According to a statistic from Immigrant Legal Resource Center, ILRC, ending TPS, and other programs such as DACA will bring “immediate unemployment” to the 645,145 DACA recipients and roughly 27,000 TPS recipients. It would also cost American businesses at least $3.4 billion dollars in termination and replacement employee fees, not to mention the extreme reduction in the contribution to government-funded aid programs.

While some are arguing that TPS recipients should return and help rebuild their home countries, sending most TPS and DACA recipients to their birth countries puts their safety at risk.

El Salvador has recently been named the murder capital of the world. According to the Instituto de Medicina Legal, a Salvadoran government institution, there was, “nearly one homicide per hour there in the first three months of 2016.”

As reported by the Statesman, to Joe S. Vasquez, a bishop with the city of Austin, TX, who also serves as the chairman of the U.S Conference of Catholic Bishop’s committee on migration stated, “El Salvador is currently not in a position to adequately handle the return of roughly 200,000 Salvadoran TPS recipients.”

Ending TPS affects U.S citizens as well.

More than 193,000 children are citizens of the United States but have TPS recipient parents. These children, along with the ones who came here at a young age, only know life in America and due to their ages, many will have no choice but to return to their parents’ birth country.

After the announcement about the ending of TPS for recipients from El Salvador, advocacy and immigration groups expressed their disappointment and disapproval. American Gateways, one of Texas’ largest immigration legal service providers spoke out against the administration’s decision calling it “a betrayal to American values.”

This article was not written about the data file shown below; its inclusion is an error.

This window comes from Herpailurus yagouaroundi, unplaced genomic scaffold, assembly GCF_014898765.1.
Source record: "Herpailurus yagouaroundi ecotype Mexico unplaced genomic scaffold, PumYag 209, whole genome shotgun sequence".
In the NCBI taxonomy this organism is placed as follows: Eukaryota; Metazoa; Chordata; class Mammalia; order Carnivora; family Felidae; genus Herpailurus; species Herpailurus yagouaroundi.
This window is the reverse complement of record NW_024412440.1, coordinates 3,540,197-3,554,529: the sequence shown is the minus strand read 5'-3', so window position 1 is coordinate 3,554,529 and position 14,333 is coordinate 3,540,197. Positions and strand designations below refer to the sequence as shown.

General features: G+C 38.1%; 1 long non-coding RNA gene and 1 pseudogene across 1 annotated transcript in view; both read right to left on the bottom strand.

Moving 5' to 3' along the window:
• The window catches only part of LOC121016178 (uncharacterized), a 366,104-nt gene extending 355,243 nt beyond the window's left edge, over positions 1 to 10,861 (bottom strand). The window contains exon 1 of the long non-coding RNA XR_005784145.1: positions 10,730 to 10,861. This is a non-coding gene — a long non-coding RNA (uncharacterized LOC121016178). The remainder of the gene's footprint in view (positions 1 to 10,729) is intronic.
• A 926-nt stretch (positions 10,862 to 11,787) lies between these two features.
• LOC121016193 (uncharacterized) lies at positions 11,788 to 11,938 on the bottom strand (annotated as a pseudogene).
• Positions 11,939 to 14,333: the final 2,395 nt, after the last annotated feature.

Many Twitter users have turned to the social media platform to express and share their feelings about the termination of TPS.

Twitter user, @Carla_with_love tweeted, “I came to the US from El Salvador with my parents at the age of 3, I have been living here for 17 years under TPS. We created a home, I have a job, go to college, Now we’re being told to get out. Guess what? We’re not giving up that easy. We will fight. Yo no me voy✊🏽 #SaveTPS.”

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About the Writer
Nicole F. Anderson, News and Co-Managing Editor
Nicole “Nic” F. Anderson (she/her/hers) is the Independent’s co-managing and news editor. She is a senior at NEIU and majoring in communications, media and theatre.
Anderson was the previous editor-in-chief for both Wilbur Wright College’s newspaper, The Wright Times, and the literary magazine, The Wright Side. Her work has also been published in “Chicken Soup for the Soul: Confident and Curvy,” SEEDS and Rebellious Magazine.
Her fictional short-story, “The Bottle of Gin,” won first place in the Daredevil’s writing competition in 2016. In Aug. 2018, Anderson published the first of a three-part queer murder mystery booklet, “Dead in New York City.”
In her very sparse free time, Anderson writes for her own blog, yungmiga.com, an online “queer media” platform, which focuses on current events in Chicago’s LGBTQ+ community.
Anderson can always be spotted around campus with a large cup coffee in one hand and a notebook in the other. She loves hearing from students and is always willing to sit down and chat.

She hopes to continue seeking, writing and publishing the truth and to work for a major news organization in the future.

NIC ANDERSON’S SOCIAL MEDIA

Instagram: @nihcool

Instagram: @yungmiga

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Twitter: @yungmiga

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When Protection Ends: Salvadorians Find Themselves Trump’s Immigration Targets